These gentle giants were developed as working farm dogs in the Swiss Alps. They’re a highly versatile breed- know for herding cattle, pulling carts, guarding the family, slobbering all over anyone. They are easily one of the gentlest and friendliest breeds you’ll meet. Which is great if you’re a social person. They tend to be gentle with kids and smaller animals. Though their general size should be taken into consideration when around wee ones. They can easily range up to 110 pounds. The working nature of their development also means they can be high energy dogs. So great companions if you enjoy outdoor adventures. The only downside: lots of hair. And if they are not properly trained and socialized their size means they could easily become a problem pet.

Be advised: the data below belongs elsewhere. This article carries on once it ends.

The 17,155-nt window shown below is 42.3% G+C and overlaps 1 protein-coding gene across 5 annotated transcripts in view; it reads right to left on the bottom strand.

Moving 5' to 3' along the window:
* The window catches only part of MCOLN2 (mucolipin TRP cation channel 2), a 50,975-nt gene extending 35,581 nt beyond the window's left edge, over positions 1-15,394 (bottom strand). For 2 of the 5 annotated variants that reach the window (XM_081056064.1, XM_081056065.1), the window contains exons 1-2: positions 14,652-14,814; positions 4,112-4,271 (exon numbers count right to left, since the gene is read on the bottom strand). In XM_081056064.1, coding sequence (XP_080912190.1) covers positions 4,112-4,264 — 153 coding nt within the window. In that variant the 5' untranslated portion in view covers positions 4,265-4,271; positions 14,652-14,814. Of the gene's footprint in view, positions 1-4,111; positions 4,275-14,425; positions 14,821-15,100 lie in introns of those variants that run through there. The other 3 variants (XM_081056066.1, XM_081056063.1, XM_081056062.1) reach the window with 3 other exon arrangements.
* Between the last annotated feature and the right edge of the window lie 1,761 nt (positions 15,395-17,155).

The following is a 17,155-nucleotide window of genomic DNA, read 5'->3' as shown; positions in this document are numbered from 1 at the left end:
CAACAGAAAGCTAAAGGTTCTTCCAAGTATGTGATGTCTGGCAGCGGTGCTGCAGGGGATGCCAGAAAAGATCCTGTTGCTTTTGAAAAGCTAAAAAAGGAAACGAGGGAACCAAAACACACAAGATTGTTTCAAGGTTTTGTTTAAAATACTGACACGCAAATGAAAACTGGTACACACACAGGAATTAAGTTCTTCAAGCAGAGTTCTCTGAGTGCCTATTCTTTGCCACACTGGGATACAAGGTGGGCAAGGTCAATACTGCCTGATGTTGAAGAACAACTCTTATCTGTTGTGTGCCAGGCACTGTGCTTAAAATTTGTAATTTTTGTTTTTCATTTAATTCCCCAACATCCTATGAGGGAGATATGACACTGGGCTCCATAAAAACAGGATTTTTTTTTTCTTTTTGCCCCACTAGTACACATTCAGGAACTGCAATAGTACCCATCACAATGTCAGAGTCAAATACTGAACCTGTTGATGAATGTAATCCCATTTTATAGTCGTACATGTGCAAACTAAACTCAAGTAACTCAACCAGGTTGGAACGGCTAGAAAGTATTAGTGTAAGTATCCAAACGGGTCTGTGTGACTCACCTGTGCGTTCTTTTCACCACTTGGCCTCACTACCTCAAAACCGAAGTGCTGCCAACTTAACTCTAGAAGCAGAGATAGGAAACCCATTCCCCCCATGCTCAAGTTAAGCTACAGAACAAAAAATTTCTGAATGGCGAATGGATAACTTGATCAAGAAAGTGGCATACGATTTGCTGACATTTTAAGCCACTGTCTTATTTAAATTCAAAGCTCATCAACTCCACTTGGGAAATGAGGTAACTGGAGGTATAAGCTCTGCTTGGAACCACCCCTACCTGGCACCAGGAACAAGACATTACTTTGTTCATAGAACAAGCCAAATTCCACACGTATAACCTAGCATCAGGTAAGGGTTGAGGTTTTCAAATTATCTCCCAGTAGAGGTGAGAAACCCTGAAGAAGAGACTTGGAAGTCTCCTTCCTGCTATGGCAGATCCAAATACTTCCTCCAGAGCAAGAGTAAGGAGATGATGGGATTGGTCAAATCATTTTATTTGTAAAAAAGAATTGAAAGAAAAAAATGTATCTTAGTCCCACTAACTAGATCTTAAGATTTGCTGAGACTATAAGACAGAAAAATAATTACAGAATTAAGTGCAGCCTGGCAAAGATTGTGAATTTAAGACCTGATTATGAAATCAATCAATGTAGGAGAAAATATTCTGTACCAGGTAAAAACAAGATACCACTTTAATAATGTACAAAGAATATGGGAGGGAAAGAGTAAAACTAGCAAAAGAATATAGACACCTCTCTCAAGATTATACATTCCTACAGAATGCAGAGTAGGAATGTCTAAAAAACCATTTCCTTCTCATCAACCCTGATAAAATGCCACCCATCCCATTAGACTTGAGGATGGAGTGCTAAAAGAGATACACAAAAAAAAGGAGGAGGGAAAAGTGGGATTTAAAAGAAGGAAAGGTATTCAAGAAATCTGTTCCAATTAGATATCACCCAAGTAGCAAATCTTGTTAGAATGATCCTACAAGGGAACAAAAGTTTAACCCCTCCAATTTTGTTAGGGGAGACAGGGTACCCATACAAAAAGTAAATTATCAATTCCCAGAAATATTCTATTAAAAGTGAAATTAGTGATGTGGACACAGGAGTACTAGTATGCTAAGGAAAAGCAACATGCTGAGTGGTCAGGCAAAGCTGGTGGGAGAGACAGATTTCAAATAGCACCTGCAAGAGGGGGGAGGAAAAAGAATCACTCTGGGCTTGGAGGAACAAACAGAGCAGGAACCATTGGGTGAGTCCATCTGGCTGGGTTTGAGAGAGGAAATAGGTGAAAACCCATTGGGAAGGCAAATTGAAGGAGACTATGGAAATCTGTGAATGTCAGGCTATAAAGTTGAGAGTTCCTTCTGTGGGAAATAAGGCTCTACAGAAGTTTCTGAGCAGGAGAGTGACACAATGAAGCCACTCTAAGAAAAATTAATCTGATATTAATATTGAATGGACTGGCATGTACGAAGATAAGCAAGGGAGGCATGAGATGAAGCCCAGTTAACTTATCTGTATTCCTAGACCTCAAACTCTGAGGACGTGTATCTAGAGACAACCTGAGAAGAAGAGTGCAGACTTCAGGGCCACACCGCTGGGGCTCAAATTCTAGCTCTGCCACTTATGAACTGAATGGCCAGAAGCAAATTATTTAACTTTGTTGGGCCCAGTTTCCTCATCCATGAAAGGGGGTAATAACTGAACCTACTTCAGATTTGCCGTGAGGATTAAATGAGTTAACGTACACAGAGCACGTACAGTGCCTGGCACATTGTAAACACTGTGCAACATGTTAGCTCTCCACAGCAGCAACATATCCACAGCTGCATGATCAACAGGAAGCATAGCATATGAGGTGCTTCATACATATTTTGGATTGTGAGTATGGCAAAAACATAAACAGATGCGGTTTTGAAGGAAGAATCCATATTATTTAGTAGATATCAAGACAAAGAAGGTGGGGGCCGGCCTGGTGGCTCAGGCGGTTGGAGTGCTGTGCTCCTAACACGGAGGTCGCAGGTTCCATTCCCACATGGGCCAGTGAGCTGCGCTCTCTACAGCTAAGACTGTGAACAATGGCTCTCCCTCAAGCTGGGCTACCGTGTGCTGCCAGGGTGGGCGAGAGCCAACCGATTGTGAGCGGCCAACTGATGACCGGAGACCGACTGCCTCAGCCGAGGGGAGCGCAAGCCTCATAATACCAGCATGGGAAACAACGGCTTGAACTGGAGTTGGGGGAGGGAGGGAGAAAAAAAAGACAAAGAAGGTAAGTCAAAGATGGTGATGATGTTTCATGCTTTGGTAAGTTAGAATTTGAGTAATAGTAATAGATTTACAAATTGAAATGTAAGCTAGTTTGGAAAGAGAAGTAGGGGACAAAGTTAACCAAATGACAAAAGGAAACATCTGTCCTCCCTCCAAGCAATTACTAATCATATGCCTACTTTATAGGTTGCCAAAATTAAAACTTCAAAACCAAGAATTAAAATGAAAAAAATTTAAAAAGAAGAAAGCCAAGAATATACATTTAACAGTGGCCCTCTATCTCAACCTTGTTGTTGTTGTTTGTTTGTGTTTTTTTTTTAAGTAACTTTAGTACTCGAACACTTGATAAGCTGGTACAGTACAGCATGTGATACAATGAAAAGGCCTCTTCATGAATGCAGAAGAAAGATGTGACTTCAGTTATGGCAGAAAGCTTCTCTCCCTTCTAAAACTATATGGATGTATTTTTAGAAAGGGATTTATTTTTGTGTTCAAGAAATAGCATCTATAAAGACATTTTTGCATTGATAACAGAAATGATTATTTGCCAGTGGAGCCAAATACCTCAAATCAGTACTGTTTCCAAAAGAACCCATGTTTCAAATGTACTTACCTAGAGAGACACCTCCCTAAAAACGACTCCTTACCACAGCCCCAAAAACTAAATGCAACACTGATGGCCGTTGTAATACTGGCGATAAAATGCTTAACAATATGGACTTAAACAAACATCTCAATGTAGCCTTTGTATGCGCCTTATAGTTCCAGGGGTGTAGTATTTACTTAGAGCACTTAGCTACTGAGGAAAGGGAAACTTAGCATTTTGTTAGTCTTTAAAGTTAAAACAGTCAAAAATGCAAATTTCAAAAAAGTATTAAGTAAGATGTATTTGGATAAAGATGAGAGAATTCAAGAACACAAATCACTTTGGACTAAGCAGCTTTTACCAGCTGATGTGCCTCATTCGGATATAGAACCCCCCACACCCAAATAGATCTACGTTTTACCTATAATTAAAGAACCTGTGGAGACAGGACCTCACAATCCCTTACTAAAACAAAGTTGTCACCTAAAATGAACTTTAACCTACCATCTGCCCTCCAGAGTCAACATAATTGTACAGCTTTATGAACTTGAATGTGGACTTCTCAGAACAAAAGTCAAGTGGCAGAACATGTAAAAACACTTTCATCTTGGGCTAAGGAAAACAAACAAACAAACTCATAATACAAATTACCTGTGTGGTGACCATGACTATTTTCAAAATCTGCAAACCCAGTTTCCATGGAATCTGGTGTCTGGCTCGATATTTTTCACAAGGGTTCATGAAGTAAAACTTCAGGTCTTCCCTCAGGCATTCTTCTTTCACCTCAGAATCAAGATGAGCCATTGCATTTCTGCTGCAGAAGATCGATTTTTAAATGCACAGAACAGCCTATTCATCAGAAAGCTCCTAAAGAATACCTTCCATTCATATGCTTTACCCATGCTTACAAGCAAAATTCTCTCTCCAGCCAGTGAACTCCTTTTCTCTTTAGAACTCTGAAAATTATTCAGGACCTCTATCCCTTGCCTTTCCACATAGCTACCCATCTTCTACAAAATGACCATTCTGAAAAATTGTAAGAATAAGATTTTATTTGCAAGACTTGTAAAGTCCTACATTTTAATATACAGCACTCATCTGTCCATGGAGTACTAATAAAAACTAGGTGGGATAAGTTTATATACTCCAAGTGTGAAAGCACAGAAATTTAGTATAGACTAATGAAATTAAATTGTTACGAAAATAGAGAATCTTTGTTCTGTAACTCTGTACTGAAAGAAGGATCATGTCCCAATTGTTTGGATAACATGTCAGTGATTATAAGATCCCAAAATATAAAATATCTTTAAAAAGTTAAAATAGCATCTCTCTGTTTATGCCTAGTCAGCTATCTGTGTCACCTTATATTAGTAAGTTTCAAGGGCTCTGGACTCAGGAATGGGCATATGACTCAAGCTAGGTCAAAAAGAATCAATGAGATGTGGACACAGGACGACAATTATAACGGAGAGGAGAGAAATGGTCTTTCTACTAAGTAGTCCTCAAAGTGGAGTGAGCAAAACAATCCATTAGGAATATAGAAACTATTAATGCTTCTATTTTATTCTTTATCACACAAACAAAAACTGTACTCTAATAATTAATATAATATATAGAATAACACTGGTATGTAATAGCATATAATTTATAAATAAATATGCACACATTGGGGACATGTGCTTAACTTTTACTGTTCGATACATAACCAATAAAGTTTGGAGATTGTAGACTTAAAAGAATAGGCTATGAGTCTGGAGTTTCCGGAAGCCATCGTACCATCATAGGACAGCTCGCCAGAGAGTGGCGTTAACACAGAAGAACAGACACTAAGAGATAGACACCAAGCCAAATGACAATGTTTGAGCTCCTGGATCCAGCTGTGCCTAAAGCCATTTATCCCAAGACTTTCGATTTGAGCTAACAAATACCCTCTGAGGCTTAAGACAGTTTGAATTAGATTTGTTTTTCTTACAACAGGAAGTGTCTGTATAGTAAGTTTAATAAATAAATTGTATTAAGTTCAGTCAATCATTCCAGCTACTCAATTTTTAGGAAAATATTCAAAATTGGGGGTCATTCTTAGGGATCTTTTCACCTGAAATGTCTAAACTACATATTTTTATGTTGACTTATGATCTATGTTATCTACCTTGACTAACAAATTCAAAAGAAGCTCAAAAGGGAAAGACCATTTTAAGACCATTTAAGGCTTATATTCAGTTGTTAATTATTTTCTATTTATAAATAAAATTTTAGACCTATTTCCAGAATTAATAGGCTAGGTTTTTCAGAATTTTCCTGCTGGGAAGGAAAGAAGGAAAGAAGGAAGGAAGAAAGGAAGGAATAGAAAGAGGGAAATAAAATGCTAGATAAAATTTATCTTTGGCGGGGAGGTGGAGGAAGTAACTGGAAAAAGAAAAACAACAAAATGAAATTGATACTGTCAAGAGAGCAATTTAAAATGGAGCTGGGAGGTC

These massive, 150 pound, sweethearts are more commonly seen in black or brown. They are known for being wonderful with children. Gentle and loving, yet protective when the situation calls for it. In fact, perhaps the most well known canine babysitter in literature was a Newfie- Nana from Peter Pan. These guys tend to be more laid back than some other working breeds. Though they do enjoy getting out and about, expect to go at a slower pace. And they may be just as happy to lounge on the couch as roll in the snow. They’re more frequently seen putting those big webbed feet to use in the water and are frequently credited with rough water rescues. A Newfie is even credited with saving Napoleon Bonapart. During his escape from Ebla, he was knocked overboard, and it was a fishermans dog who kept him from drowning until help to arrive. In fact, there’s an elite team of rescue swimmers that’s been leaping from helicopters into rough water for decades- The Italian School of Water Rescue Dogs. They are amazing swimmers. Their mountain heritage makes them suited to deal with the freezing water. And their size means they are able to drag a struggling swimmer through the water to safety.